Wednesday, February 4, 2009

Review: The Scent of Sake

Book: Scent of Sake
Author: Joyce Lebra

My short Review: Well researched, well written, absorbing plot, Enjoyable
My Rating: 4 Stars

Yet another 5 Star read? Yes! And I must tell you that I am definitely trying not to be very generous with my stars. But I can’t really help it if I get 3 fascinating books to read in a single month!

The Scent of Sake is set in Japan in the 1800s. The protagonist, Rie Omura, belongs to the Omura household – producers of the White Tiger Sake, one of Japan’s leading Sake brands. Through incidents in Rie’s life, we get to see how the reputation and the betterment of the Sake business take precedence over everything else in the house. Family decisions, even those of marriage, etc, are made based on the benefits to the business. Rie is passionate about the business as well and is ready to sacrifice her personal life and marry a man she is not attracted to solely for the sake of the business. When she realizes that her husband, Jihei, is not motivated and driven enough to help advance the business, she decides to take business matters in her own hands.

What seems like a simple enough decision today, was an unthinkable one in Japan in the 1800s. The Sake business is a male-dominated world and there is no place for a woman in that world – not even for a woman like Rie who is determined, driven and has the most amazing sense of timing when it comes to making business decisions. Rie is nevertheless determined to fight all odds (starting with her very disapproving husband) and enter the Sake world. She overhears conversations, tracks sales figures, and acquaints herself well with the working and then tries to sneak in suggestions here and there. Slowly, her stand in the family business becomes stronger and she is recognized for her business acumen.

To complement the success of her diversifying efforts, Rie starts taking family decisions to benefit the sake business just like how it was done in the past. Even without realizing, the sweet Rie slowly transforms into a hard, determined, business woman whose sole focus in life is business. Her employees fear her and her family members begin to detest her for her lack of concern for their feelings. But Rie is focused on only goal – making the Omura household the number one Sake producers of Japan – and she will not rest until she has achieved what she wanted.

“Scent of Sake” was a well written book. In spite of having so many characters and a lot of little parallel stories, Joyce Lebra manages to keep the attention on Rie. The character guide at the beginning of the book is very helpful since there are so many characters. When I started the book, I was a little apprehensive. I knew that Joyce Lebra is a professor of Japanese history by profession and I felt that the might have a lot of boring facts and history details to deal with. But I was completely mistaken. There was a lot of history in the book, but the details were so well woven into the story that it only made the book even more interesting.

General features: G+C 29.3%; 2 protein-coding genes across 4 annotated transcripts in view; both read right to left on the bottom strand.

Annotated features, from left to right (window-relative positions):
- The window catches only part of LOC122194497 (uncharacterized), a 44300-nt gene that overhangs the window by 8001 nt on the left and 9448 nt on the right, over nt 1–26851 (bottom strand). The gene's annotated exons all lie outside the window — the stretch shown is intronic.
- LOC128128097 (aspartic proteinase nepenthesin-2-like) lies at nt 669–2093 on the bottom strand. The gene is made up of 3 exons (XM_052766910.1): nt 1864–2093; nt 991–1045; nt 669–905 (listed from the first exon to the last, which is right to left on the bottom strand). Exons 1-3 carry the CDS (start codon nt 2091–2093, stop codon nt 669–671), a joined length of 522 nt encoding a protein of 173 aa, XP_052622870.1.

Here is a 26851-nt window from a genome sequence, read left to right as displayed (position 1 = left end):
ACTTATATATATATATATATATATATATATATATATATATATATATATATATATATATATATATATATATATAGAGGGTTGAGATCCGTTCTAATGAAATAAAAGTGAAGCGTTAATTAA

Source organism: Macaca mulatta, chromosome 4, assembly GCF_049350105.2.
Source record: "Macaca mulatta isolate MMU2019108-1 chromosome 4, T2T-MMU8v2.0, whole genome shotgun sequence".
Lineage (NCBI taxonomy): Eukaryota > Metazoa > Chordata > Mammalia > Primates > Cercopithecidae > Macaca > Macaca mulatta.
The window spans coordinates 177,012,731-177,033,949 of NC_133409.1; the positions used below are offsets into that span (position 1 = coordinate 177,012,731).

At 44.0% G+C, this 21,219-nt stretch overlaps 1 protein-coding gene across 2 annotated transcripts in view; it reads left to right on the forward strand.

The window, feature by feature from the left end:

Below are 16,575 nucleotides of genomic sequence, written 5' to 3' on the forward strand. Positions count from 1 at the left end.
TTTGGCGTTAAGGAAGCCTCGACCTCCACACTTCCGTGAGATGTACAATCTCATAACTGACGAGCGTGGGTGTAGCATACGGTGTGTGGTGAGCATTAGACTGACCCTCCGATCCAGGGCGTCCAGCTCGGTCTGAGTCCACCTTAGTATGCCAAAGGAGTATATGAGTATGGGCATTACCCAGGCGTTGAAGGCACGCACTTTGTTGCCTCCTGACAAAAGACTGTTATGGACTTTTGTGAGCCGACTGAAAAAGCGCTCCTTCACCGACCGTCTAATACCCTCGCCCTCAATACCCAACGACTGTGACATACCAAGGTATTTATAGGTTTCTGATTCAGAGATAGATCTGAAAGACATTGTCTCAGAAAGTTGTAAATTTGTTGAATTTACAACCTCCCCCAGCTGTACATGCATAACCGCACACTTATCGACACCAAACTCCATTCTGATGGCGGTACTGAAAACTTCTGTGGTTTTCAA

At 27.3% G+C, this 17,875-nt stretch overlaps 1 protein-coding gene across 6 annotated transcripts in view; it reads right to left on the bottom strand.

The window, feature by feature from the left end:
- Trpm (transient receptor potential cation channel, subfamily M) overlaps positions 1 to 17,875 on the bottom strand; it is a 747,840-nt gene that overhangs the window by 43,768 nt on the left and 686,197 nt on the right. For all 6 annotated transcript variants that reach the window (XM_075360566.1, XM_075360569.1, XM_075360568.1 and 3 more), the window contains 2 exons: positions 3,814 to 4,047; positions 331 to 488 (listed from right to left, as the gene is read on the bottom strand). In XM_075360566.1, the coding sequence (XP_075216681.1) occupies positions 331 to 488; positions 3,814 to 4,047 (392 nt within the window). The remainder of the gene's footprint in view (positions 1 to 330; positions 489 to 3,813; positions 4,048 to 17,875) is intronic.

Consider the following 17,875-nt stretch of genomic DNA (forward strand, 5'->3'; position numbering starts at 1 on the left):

I am very interesting in learning about different cultures around the world and this was a fantastic learning experience and a very enjoyable one at that.

I very highly recommend this book to anyone who is interested in reading about Japanese culture or about strong willed women who do not hesitate defy norms. It is a very well written book and there’s not a single slow page in the entire book.

Thanks to Professor Joyce Libra for sending me a review copy of this book.

Tuesday, February 3, 2009

Review: Remember Me?

Book: Remember Me
Author: Sophie Kinsella

My Short Review: Quick to read, very well written, very very entertaining!
My rating: 4 Stars( The highest I would give for a chick-lit book)

I read the Shopaholic Series a couple of years ago. It all started when I was browsing the library shelves and "The Undomestic Goddess" caught my eye. I loved the book. You can find my review here . I immediately googled Sophie Kinsella and realized that she'd written this whole series of Shopaholic books. I picked up "confessions of a shopaholic" and I was instantly addicted. My very brief review of the series can be found here .

It has been a while since I read the Kinsella books and I had "remember me" on my wishlist for a long time. I was browsing in the library yesterday and suddenly the bright yellow cover caught my eye. I immediately picked it up and as predicted, couldn't put it down!

Lexi Smart is out with her friends one night and it has not been a great day - she didnt get the much required bonus at work, her boyfriend stood her up, it is her dad's funeral the next day and just when she thinks things couldn't get worse, she falls down a flight a stairs and everything goes blank. She wakes up in the hospital all set to get back to the sucky life she's been leading only to realize that it is no longer 2004. It is 2007 and she's in the hospital because she's had an accident in her convertible mercedes. She finds herself slimmer (by two whole dress sizes), her dracula-teeth have been fixed, her bitten nails are manicured.. and in short, she's totally different.
Lexi is diagnosed with partial amnesia.. and she can't remember anything that happened after that fall in 2004. But one thing is for certain.. her life has completely transformed in the 3 years. She looks like a bombshell, drives a convertible mercedes, has a millionaire husband, and has also somehow becomes the boss of the department she used to works in!

Sophie Kinsella's writing is as addictive as ever in this book. It is a very light read and keeps you glued from the first page till the last. If you enjoy light reads I would totally recommend Kinsella's books to you..and this one for sure! If you've already read this one, I'd love to hear your comments!